With 2012 coming to a close, YPOIW would like to take the week to showcase our favorite releases of the year. Monday through Friday will be a countdown of our top 25 favorite albums of 2012, starting with spots #25-21 on Monday and continuing until the final #5-1 on Friday. This weekend, we'll also be taking a look at some albums that we feel deserve an honorable mention but didn't quite make it on our list as well as releasing our end of year podcast in which we discussed each and every album on this list. Thanks for reading, and most importantly, enjoy!
10. Loma Prieta - I.V.
Lindsay Weir, a character on the brilliant television series Freaks and Geeks, once said that "every generation is afraid of the music that comes from the next", but I don't think she was talking about screamo. Thankfully, Loma Prieta is probably not the kind of screamo you're thinking of... they stick close to the genre's abrasive roots and draw inspiration from utterly destructive bands like Orchid and Pg. 99; this is not screamo with any mainstream crossover potential. Every facet of this album's production and mixing was designed with the explicit intent of being as loud and abrasive as possible; it doesn't give a fuck to the point where clipping is a common occurrence, especially on "Trilogy VI." The reason I.V. is special is that it mixes all of this abrasion with harmonious and triumphant guitar tones and forces them to coexist. It's as if the band is telling you a disgusting story while wearing an expensive suit. There are moments on this record that I firmly believe are as beautiful as any other album this year; you just have to swim through a river of toxic sludge to get to it. I can say with near 100% certainty to anyone reading this right now: your mom hates this band and her opinion is wrong. -Kyle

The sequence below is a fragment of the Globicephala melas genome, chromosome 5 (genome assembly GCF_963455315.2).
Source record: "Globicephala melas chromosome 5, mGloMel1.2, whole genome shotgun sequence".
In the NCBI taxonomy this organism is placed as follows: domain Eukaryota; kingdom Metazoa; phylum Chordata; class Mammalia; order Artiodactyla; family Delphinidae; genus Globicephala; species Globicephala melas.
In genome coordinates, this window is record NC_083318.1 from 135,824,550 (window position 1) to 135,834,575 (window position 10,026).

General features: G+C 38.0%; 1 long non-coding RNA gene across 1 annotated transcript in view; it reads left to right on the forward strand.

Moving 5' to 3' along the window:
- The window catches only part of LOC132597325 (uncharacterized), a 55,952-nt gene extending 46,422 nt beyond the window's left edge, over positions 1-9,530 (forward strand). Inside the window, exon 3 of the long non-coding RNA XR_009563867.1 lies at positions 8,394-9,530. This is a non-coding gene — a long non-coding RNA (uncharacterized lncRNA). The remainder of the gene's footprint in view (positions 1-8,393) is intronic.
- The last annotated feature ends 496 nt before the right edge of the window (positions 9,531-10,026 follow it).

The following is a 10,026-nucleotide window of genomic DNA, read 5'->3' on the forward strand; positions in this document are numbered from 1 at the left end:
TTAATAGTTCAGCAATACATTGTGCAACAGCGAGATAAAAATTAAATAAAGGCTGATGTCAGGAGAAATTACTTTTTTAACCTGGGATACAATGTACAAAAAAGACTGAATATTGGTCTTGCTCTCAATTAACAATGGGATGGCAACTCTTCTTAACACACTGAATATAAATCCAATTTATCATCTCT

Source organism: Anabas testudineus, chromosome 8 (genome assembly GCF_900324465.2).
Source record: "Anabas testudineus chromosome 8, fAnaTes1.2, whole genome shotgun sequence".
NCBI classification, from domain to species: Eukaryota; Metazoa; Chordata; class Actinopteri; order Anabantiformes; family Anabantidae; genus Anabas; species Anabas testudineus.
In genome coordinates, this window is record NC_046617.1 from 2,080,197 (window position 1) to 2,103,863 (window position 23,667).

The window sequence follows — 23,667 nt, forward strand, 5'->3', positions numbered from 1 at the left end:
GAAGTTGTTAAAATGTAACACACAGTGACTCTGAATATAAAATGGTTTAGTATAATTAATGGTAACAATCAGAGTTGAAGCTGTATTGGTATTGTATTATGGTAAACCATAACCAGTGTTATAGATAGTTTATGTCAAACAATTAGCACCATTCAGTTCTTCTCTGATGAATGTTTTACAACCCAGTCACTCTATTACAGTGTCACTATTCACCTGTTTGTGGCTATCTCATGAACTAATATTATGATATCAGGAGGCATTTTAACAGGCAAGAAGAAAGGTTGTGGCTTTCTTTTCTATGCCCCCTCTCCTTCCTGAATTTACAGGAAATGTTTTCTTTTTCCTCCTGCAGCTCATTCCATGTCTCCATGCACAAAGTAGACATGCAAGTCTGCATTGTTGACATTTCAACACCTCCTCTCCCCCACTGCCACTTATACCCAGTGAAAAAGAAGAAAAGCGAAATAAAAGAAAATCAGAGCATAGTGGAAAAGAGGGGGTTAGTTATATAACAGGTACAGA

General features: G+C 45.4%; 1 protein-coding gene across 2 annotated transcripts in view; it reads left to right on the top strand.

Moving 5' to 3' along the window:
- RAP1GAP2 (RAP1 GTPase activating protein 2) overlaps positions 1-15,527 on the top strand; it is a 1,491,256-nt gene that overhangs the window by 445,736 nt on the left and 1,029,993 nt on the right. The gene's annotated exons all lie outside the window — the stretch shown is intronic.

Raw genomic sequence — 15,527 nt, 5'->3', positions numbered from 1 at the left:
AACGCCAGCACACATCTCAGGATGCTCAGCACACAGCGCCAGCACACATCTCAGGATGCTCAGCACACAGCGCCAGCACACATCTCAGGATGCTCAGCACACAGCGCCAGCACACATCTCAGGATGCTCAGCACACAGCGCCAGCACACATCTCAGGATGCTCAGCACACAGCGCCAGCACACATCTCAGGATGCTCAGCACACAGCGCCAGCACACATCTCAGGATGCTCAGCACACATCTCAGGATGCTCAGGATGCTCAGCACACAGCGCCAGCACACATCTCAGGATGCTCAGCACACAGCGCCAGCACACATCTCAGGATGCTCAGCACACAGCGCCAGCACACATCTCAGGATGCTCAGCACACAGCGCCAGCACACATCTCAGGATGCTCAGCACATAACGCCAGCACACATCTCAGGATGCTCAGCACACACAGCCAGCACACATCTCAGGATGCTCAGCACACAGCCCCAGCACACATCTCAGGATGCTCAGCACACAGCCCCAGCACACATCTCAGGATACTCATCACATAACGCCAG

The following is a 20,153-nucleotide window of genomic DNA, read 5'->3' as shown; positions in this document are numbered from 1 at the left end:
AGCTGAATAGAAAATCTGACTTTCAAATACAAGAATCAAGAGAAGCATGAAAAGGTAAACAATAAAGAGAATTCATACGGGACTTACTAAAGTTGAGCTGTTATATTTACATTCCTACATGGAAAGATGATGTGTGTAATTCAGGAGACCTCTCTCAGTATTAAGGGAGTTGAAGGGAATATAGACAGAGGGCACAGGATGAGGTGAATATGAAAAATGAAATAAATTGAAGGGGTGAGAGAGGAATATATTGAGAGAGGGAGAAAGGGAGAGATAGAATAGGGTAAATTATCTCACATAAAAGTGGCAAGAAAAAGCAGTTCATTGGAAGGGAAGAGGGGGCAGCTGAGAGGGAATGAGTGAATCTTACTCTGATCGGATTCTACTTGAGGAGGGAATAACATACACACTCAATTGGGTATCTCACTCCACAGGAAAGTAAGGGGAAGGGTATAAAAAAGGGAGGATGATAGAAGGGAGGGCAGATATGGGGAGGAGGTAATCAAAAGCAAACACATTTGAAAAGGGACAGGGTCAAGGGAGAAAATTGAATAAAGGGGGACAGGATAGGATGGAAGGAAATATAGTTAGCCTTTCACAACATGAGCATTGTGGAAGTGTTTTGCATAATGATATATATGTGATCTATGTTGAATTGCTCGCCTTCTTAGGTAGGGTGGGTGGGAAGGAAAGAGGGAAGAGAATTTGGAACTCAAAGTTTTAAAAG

9. Burial - Kindred EP
After last year's disappointing Street Halo EP it seemed like Burial was almost going to just keep releasing the same sort of music, with one pretty great album and one absolutely amazing album under his belt, which is an achievement in itself. Then February rocked around and this was dropped on our heads. This proved that Burial was still ahead of the curve, and Street Halo was merely a place holder. In many respects this feels like the EP that should have come out last year; it shows an obvious stylistic shift in Burial's style. It's more progressive, the tracks stretch out longer, there's more influence pulled from club and dance music, and the melodies are more melancholy and beautiful than ever before. Kindred EP is a testament to the affect that wordless music. -Nick/TTK
8. Titus Andronicus - Local Business
Titus Andronicus had a very specific goal with The Monitor in that they made an expansive and ambitious concept album drawing direct inspiration from the American Civil War. Their 2012 release Local Business does not have any of those goals; in fact, it's as different as any follow-up to a beloved album has been this year. On first listen, I was not sure if there had been a more jarring album this year. It's less concerned with having immense structures and more concerned with getting down. So now I have the difficult task of trying to explain why you should care about a punk band that made a party rock album.